of scientific methods from Greece. Cato the Censor (B. C. 234-149)
disliked physicians, partly because they were mostly Greeks, and partly
because he himself, although venerated as a model of Roman virtue, was
an outrageous quack, who thought himself equal to a whole college of

From a very early time, and for many centuries, medical pretenders and
empirics were known as "magicians." Practitioners of this class throve
exceedingly during the reigns of several Roman emperors. They strove to
work upon the imaginations of the people by sensational curative
methods. Inasmuch, wrote Dr. Hugo Magnus, as whatever is curious and
unusual, has always possessed a special fascination for humanity, the
incredible remedies of the magicians found everywhere hosts of
believers. And as the most nonsensical theories, if well tinged with the
miraculous, find eager credence, there developed a rude form of
psycho-therapy. For by the employment of extraordinary and even
loathsome substances, many of which had no value as material remedies,
they sought to impress curative ideas upon the minds of their patients,
and doubtless very often with success. Inventive genius must have been
sorely taxed among the magicians, in their endeavors to originate
sensational prescriptions. The voluminous works of Alexander of
Tralles, Quintus Serenus Samonicus, Marcellus Empiricus, and of many
others, show how close was the union between medicine and magic. An
enumeration of uncouth remedies formerly in vogue would fill huge
pharmacopoeias, and belongs to the domain of Folk-Medicine. Let one or
two examples suffice here.

For the removal of those hardened portions of the epidermis, usually
occurring upon the feet, and vulgarly known as corns, Pliny the Elder,
in his "Natural History," recommends the sufferer, after observing the
flight of a meteor, to pour a little vinegar upon the hinge of a door.

And Sextus Placitus Papyriensis, a nonsensical medical writer of the
fourth century, advises, for the cure of glaucoma, that the affected eye
be rubbed with the corresponding organ of a wolf.

Dr. Theodor Puschmann, in his "History of Medical Education," quotes an
old writer who inveighed against those practitioners who were
wont to fill the ears of their patients with stories of their own
professional skill, while depreciating the services of others of the
fraternity. Such unscrupulous quacks sought also to win over the
patient's friends by little attentions, flatteries and innuendoes. Many,
said this philosopher, recoil from a man of skill even, if he is a
braggart. "When the doctor," he continues, "attended by a man known to
the patient, and having a right of entry into the house, advances into
the dwelling of the sick man, he should make his appearance in good
clothes, with an inclination of the head; he should be thoughtful and of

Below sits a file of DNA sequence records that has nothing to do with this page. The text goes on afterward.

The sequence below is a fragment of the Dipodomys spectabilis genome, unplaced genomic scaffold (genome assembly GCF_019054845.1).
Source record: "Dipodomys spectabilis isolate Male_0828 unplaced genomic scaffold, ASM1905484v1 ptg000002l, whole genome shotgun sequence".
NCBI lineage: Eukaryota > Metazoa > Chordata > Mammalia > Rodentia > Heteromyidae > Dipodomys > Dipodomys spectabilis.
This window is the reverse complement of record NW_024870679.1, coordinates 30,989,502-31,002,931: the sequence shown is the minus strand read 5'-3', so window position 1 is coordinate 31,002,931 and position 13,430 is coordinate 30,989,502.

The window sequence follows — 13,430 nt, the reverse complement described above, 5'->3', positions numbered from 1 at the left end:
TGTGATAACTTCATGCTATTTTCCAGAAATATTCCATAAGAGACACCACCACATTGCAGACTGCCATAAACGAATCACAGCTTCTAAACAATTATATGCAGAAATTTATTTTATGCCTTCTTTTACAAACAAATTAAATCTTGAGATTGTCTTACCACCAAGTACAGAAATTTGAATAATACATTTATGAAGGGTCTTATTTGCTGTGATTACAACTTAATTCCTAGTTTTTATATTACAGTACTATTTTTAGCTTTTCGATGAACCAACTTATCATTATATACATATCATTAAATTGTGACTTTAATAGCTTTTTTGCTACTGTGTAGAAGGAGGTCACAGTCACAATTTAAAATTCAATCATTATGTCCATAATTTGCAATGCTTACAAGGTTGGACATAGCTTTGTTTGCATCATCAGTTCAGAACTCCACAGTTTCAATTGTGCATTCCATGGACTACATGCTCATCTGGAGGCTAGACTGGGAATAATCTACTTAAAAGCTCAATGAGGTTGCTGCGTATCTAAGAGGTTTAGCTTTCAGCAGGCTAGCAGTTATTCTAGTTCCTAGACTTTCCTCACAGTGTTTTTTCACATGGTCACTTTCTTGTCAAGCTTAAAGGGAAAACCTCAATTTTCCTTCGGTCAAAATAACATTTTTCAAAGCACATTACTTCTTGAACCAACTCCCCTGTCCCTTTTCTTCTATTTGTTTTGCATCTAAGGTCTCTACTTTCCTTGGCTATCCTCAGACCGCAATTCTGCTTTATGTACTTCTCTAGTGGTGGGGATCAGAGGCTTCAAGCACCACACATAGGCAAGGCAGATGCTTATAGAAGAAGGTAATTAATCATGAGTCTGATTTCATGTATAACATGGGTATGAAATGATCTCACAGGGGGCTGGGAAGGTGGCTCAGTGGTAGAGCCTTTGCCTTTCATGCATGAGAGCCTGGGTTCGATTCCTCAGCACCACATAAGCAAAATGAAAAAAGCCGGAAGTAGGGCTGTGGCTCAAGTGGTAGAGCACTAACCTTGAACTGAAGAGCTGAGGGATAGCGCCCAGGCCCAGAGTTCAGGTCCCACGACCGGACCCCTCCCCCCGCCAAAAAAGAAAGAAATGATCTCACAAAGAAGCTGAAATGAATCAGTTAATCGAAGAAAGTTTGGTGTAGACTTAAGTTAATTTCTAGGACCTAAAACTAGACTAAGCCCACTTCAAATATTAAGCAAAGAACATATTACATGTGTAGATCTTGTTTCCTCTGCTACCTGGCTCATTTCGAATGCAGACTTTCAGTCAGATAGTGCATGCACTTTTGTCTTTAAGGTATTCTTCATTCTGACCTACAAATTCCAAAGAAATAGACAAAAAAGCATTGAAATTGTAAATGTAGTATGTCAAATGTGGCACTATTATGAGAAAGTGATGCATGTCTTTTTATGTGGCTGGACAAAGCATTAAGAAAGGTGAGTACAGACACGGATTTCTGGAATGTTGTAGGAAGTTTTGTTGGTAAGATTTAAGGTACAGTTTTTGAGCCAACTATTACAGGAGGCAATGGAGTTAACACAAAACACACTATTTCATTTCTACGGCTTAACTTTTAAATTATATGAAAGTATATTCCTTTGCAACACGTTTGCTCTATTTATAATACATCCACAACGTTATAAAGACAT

good bearing, and observe all possible respect. So soon as he is within,
word, thought and attention should be given to nothing else but the
examination of the patient, and whatever else appertains to the case."

In England, during the earliest times, the administration of medicines
was always attended with religious ceremonial, such as the repetition of
a psalm. These observances however were often tinctured with a good deal
of heathenism, the traditional folk-lore of the country, in the form of
charms, magic and starcraft. It is evident, wrote the author of "Social
England," from the cases preserved by monkish chronicles, that
the element of hysteria was prominent in the maladies of the Middle
Ages, and that these affections were therefore peculiarly susceptible to
psychic treatment. The Angles and Saxons brought with them to England a
belief in medicinal runes and healing spells, and the cures wrought by
their medical men were attributed to the magic potency of the charms
employed. Some interesting information on contemporary manners is
contained in a "Book of Counsels to Young Practitioners" (A. D. 1300).
The use of polysyllabic and unintelligible words is therein
recommended, probably as a goad to the patient's imagination.

Medical charms, wrote a shrewd philosopher of old, are not to be used
because they can effect any change, but because they bring the patient
into a better frame of mind.

An interesting account of the manners and methods of itinerant
charlatans of the period is found in "English Wayfaring Life in the
Middle Ages" (fourteenth century), by the noted writer and diplomat, M.
Jean Jules Jusserand. These Bohemian mountebanks went about the world,
selling health. They selected the village green or market-place as
headquarters, and spreading a carpet or piece of cloth on the ground,
proceeded to harangue the populace. Big words, marvellous tales, praise
of their own distinguished ancestry, enumeration of the wonderful cures
wrought by themselves, statements of their purely altruistic motives and
benevolent designs, and of their contempt for filthy lucre, these were